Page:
Nursing broken hearts and broken dreams, four lost women embark on a journey to find their way back into happiness with new love, friendship, and the healing power of Lighthouse Beach.

Buy, read, and discuss Lighthouse Beach:

Harper Collins | Amazon | Barnes & Noble | Goodreads


About the author, Shelley Noble Shelley Noble AP Photo by Gary Brown

Shelley Noble is a former professional dancer and choreographer and has worked on a number of films. She lives at the Jersey shore where she loves to visit lighthouses and vintage carousels. She is a member of Sisters in Crime, Mystery Writers of America, and Romance Writers of America.

Find out more about Shelley at her website, and connect with her on Facebook and Twitter.


My Thoughts Melissa A. Bartell

Shelley Noble has, over the years, become one of my favorite writers of “beach books,” as most of her novels are set in coastal locations. (I grew up on the Jersey shore, and it’s still the home of my heart, so even when a story takes place in Maine, as Lighthouse Beach does, I feel like I’m visiting the beaches of my childhood.)

In this book, she combines two of my favorite things: beach settings, and women supporting other women, which may be the ultimate combination of storytelling. Each of the five women in this story: Lillo, Jess, Allie, Diana, and Mac, are a bit broken, a bit lost, a bit in need of a restart. In “kidnapping” Jess from a wedding she truly didn’t want to go through with, and using Lillo’s Lighthouse Beach community as their sanctuary, each of them begins to heal. (Mac is a longtime resident, but her story becomes intertwined with that of the other four, so it seems wrong not to include her.)

Friendships between women are  things to be treasured, and while some of the friendships among these five people exist at the start of the story, others form as the tale is told. Never once does anything feel contrived. Noble’s characters all have distinct voices and personalities, and they feel like the women we all know.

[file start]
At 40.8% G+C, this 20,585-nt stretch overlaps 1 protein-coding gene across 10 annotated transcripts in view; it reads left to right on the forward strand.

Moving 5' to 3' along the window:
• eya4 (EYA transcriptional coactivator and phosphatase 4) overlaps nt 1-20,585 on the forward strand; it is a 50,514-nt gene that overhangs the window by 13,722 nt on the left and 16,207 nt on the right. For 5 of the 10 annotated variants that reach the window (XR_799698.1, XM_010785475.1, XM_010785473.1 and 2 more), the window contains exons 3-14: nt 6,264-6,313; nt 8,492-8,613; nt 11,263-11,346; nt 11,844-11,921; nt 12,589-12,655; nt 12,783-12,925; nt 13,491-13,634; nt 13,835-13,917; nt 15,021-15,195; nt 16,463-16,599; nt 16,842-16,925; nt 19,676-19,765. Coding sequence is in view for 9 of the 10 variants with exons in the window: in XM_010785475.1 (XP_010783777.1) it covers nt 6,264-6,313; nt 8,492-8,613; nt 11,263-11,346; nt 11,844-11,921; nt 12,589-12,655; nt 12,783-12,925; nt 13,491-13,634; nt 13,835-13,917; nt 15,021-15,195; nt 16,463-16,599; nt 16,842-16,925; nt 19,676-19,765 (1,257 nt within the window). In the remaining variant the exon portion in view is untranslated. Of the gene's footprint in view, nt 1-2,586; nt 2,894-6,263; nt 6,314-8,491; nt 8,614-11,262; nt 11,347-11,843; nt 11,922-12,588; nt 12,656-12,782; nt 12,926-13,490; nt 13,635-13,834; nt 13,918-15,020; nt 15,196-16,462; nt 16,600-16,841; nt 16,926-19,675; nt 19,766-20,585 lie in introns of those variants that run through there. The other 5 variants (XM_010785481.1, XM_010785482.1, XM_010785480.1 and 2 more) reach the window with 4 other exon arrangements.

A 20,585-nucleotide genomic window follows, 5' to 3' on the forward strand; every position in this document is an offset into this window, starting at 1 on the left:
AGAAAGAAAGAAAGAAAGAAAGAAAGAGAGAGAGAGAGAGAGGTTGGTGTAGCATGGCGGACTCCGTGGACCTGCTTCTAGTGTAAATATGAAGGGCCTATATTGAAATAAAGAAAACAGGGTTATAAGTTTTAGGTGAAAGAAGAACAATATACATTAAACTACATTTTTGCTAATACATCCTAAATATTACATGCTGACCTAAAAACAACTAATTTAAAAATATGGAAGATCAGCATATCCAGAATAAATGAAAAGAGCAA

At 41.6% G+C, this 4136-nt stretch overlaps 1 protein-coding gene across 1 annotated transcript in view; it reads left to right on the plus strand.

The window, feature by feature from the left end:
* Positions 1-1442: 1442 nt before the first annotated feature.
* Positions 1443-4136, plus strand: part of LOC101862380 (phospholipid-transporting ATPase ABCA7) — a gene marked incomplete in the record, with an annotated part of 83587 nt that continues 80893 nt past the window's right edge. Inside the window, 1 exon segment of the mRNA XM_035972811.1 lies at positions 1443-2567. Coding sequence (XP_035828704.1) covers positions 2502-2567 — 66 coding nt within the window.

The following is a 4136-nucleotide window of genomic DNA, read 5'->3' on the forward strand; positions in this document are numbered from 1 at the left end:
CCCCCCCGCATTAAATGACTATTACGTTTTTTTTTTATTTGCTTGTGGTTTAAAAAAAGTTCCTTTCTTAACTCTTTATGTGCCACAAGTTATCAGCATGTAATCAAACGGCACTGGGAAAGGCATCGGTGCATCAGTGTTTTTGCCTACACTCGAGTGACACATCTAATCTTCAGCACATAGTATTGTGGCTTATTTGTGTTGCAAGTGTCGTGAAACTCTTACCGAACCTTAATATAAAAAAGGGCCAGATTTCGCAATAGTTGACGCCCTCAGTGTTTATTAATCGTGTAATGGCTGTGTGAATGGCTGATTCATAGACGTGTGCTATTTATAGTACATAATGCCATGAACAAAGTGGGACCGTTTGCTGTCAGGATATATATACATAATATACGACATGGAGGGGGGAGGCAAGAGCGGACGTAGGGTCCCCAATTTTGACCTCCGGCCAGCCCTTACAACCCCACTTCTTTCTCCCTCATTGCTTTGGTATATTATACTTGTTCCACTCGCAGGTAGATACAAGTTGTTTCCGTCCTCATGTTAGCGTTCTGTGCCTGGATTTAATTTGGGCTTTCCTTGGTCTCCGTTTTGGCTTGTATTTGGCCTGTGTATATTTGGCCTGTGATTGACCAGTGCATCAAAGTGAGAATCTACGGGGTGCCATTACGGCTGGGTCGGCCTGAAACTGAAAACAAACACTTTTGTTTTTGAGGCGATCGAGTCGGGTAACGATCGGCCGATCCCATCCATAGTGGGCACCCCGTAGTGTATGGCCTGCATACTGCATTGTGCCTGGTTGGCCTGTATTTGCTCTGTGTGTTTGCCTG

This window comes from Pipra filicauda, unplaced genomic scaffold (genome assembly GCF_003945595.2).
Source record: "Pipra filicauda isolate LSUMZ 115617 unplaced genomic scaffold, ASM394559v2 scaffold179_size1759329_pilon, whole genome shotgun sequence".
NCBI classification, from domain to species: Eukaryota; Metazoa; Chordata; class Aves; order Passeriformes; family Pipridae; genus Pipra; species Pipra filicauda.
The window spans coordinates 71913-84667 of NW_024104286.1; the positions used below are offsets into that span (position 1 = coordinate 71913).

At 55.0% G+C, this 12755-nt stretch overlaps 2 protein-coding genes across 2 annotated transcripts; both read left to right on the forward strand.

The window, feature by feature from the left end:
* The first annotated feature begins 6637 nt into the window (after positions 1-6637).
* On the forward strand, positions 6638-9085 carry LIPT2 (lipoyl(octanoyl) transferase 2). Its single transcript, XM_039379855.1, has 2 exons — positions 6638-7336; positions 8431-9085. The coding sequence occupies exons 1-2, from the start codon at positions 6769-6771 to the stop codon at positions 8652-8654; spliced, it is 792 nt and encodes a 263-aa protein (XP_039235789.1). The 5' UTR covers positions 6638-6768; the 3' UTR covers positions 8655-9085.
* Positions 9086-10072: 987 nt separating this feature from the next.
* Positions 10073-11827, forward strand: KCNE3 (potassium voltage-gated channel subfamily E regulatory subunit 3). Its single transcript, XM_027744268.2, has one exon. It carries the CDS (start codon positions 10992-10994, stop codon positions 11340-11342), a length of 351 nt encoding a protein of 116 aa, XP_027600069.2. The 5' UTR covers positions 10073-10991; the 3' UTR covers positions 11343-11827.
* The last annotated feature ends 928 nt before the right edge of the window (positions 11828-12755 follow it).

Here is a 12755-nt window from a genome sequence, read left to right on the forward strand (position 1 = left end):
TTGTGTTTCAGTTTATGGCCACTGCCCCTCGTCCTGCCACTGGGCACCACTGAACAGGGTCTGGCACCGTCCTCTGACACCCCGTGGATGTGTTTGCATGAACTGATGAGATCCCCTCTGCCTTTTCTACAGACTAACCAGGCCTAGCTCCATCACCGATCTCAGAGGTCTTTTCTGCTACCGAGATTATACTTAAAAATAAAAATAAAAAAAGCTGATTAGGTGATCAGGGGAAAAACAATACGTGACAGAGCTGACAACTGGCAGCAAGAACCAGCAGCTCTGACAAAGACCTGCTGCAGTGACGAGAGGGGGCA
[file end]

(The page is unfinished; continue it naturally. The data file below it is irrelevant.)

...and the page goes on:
While Lillo and Jess are the true heart of this book, I found myself (likely because I’m three months away from turning 48) identifying with Mac a lot. Maybe it’s because I’ve always harbored a secret desire to live in a lighthouse (or at least in the keeper’s cottage).

While the women in this book are the main characters, there are men, lovely men, in the story as well. Ned, Ian, Clancy  – all have their moments to shine, and all are as distinct and interesting as the women who interact with them.

As I was reading this, I found myself wishing I could join the group in Maggie’s kitchen or Lillo’s living room, or on the beach. It doesn’t matter if it’s wine or beer or tea or some of each. What matters is the support we get from our circle of friends, and Shelley Noble has captured that with humor, wit, sincerity, and real dimension.

Goes well with a glass of cabernet sipped while sitting in the sand on a chilly coastal evening. Sweaters, jeans, and bare feet recommended. Bonfire optional.


Lighthouse Beach Tour Stops TLC Book Tours

Tuesday, May 29th: Bibliotica

Wednesday, May 30th: BookNAround

Thursday, May 31st: Instagram: @theloudlibrarylady

Friday, June 1st: Instagram: @megabunnyreads

Monday, June 4th: Instagram: @oddandbookish

Tuesday, June 5th: Tina Says…

Wednesday, June 6th: A Chick Who Reads

Thursday, June 14th: Ms. Nose in a Book

Tuesday, June 12th: From the TBR Pile

Wednesday, June 13th: Wall-to-Wall Books

Thursday, June 14th: Jessicamap Reviews

Friday, June 15th: Literary Quicksand

Review: Because I’m Worth It, by Linda Nielsen

About the book, Because I’m Worth It Because-Im-Worth-It-cover

• Paperback: 346 pages
• Publisher: TouchPoint Press (March 1, 2018)